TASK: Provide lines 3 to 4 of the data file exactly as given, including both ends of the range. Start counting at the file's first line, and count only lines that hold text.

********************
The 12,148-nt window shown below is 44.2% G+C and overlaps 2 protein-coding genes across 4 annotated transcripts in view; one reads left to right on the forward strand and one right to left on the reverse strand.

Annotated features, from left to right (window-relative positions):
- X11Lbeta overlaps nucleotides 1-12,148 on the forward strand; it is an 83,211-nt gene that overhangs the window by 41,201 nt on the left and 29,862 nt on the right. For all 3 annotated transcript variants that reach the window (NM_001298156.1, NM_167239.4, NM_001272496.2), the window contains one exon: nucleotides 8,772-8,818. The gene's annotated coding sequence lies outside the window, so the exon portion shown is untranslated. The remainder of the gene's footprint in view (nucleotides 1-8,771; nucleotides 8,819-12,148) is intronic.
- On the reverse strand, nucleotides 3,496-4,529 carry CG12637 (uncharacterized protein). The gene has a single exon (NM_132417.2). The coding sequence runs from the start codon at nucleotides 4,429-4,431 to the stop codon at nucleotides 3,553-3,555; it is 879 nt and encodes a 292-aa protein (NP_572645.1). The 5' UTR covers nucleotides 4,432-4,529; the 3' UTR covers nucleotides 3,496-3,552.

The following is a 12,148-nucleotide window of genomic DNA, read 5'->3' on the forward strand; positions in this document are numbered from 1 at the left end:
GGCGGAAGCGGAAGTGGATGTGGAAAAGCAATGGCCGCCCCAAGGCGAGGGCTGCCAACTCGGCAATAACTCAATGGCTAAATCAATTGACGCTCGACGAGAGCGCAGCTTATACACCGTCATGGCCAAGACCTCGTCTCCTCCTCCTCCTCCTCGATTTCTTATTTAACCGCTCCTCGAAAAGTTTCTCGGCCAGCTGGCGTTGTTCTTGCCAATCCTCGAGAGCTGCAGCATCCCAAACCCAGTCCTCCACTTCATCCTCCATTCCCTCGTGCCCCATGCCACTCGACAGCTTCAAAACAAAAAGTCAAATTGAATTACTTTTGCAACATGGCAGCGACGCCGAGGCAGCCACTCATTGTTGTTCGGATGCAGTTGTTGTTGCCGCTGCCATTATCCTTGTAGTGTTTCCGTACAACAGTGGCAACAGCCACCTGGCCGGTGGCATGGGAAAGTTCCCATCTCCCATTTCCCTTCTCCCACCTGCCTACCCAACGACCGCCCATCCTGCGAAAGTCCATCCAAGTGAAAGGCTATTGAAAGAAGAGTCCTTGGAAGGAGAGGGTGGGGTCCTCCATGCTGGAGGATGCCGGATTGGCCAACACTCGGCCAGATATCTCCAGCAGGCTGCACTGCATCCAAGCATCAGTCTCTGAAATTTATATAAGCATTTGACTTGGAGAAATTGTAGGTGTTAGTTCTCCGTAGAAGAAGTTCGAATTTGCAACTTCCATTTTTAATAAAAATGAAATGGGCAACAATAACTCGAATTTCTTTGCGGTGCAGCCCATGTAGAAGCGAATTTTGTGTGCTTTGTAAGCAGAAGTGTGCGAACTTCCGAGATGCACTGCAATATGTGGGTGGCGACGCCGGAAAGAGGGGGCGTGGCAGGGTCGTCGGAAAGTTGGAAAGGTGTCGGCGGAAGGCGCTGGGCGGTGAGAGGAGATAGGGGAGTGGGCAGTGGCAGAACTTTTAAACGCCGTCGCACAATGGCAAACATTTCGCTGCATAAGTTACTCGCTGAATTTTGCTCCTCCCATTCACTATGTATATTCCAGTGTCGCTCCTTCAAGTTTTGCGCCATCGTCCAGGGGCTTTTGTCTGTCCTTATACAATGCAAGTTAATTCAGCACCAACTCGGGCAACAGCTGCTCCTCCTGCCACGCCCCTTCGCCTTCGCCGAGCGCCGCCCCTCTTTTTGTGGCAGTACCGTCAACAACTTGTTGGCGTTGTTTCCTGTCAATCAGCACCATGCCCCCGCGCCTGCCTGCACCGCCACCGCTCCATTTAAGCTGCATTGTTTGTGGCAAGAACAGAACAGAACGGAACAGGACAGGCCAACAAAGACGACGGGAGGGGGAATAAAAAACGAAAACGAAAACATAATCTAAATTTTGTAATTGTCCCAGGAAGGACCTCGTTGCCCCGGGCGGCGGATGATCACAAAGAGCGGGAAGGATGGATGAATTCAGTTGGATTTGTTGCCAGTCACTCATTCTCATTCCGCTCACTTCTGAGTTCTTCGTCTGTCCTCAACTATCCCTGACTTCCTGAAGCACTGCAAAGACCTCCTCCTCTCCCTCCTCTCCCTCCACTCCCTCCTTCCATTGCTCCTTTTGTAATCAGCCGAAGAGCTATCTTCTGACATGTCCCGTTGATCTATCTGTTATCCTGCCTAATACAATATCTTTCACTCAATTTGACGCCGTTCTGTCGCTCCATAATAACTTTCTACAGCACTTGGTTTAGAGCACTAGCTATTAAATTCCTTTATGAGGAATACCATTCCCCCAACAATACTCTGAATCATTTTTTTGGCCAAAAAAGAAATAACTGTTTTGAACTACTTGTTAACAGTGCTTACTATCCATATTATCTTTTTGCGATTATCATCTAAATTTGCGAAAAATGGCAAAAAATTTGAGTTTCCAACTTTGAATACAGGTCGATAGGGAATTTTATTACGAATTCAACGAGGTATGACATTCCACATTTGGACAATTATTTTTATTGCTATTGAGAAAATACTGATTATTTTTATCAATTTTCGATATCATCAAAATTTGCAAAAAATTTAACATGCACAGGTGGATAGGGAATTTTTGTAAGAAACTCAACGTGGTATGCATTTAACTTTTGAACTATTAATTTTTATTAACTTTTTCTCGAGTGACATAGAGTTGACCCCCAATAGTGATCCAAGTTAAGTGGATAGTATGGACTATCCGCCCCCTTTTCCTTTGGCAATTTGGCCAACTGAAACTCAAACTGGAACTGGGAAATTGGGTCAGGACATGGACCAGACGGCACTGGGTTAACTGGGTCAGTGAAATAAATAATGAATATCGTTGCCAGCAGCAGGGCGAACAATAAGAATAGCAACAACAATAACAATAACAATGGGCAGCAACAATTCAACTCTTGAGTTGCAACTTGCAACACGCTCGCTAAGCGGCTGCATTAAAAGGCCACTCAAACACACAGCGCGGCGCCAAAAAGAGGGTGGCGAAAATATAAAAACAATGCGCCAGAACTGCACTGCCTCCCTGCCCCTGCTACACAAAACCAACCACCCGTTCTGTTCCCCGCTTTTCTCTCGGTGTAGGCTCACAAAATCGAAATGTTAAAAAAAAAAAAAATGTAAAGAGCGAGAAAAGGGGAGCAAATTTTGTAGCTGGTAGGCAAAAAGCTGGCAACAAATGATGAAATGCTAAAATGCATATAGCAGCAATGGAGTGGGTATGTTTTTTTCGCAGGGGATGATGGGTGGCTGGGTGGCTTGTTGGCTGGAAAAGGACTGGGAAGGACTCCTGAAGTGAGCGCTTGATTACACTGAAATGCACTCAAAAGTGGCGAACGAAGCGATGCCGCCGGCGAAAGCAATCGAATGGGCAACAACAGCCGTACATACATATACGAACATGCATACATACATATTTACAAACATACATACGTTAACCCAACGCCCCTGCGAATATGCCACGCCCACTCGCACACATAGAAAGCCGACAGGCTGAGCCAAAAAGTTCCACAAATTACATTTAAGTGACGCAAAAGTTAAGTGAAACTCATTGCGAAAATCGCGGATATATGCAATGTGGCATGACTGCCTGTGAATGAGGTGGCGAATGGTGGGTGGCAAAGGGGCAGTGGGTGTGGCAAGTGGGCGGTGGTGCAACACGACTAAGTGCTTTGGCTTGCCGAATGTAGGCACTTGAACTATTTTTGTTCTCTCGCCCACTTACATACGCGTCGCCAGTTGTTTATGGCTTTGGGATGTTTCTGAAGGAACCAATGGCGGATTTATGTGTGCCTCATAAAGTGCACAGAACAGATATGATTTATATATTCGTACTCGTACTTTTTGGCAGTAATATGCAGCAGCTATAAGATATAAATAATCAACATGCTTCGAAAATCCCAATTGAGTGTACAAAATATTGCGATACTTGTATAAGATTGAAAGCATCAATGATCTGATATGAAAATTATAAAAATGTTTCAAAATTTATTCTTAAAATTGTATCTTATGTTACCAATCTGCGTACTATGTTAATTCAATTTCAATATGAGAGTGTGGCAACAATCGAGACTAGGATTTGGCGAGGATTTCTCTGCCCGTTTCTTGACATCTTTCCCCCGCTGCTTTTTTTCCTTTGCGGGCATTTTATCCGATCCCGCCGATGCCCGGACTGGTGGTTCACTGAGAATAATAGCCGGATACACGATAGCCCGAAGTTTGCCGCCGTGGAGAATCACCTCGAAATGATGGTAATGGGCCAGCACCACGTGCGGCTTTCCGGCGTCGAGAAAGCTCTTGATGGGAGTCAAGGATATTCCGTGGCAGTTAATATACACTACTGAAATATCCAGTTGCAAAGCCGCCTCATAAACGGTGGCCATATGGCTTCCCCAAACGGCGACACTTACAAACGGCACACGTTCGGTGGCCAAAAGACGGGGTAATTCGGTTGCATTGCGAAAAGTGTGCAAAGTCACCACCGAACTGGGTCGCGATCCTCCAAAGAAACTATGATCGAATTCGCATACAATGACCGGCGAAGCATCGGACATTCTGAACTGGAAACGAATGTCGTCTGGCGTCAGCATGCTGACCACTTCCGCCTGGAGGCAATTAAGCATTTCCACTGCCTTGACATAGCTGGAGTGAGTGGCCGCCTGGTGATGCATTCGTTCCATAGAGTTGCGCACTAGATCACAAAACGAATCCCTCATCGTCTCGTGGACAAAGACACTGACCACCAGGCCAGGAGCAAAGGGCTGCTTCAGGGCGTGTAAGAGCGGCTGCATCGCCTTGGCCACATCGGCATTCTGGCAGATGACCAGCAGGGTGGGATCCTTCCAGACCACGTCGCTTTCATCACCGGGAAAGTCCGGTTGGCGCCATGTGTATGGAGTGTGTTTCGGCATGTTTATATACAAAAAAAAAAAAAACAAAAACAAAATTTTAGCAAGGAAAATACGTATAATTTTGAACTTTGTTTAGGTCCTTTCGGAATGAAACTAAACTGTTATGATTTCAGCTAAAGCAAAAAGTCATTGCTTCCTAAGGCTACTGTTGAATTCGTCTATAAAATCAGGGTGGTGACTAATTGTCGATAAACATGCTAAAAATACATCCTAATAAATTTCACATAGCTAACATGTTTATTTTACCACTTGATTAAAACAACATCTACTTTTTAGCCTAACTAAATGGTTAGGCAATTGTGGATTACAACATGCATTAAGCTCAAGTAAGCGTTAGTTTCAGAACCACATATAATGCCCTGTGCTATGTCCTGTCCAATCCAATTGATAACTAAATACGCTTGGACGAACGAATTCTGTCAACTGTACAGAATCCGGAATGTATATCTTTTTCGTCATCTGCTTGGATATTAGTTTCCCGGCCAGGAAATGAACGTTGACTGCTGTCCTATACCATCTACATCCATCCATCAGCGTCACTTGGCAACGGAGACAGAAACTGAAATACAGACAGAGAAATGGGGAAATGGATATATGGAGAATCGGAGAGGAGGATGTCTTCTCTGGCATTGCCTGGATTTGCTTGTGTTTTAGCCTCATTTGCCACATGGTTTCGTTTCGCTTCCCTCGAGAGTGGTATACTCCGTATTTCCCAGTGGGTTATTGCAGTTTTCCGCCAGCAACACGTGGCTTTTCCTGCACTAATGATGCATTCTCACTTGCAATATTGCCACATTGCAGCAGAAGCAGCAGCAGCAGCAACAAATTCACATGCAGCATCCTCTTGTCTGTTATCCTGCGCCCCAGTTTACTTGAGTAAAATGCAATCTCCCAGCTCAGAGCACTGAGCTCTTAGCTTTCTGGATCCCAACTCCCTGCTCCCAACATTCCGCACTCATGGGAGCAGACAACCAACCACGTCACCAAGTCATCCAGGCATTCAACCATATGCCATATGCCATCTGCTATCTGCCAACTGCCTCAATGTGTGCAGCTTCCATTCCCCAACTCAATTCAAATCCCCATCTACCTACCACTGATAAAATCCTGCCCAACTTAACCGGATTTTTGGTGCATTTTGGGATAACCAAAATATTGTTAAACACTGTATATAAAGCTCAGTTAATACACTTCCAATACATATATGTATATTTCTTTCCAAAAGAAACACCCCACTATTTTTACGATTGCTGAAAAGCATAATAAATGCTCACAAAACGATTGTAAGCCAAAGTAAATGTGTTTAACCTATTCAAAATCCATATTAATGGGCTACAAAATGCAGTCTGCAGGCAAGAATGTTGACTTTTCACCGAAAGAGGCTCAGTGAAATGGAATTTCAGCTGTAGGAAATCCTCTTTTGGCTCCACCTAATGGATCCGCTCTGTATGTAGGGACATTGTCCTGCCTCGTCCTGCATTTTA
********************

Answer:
- X11Lbeta overlaps nucleotides 1-12,148 on the forward strand; it is an 83,211-nt gene that overhangs the window by 41,201 nt on the left and 29,862 nt on the right. For all 3 annotated transcript variants that reach the window (NM_001298156.1, NM_167239.4, NM_001272496.2), the window contains one exon: nucleotides 8,772-8,818. The gene's annotated coding sequence lies outside the window, so the exon portion shown is untranslated. The remainder of the gene's footprint in view (nucleotides 1-8,771; nucleotides 8,819-12,148) is intronic.
- On the reverse strand, nucleotides 3,496-4,529 carry CG12637 (uncharacterized protein). The gene has a single exon (NM_132417.2). The coding sequence runs from the start codon at nucleotides 4,429-4,431 to the stop codon at nucleotides 3,553-3,555; it is 879 nt and encodes a 292-aa protein (NP_572645.1). The 5' UTR covers nucleotides 4,432-4,529; the 3' UTR covers nucleotides 3,496-3,552.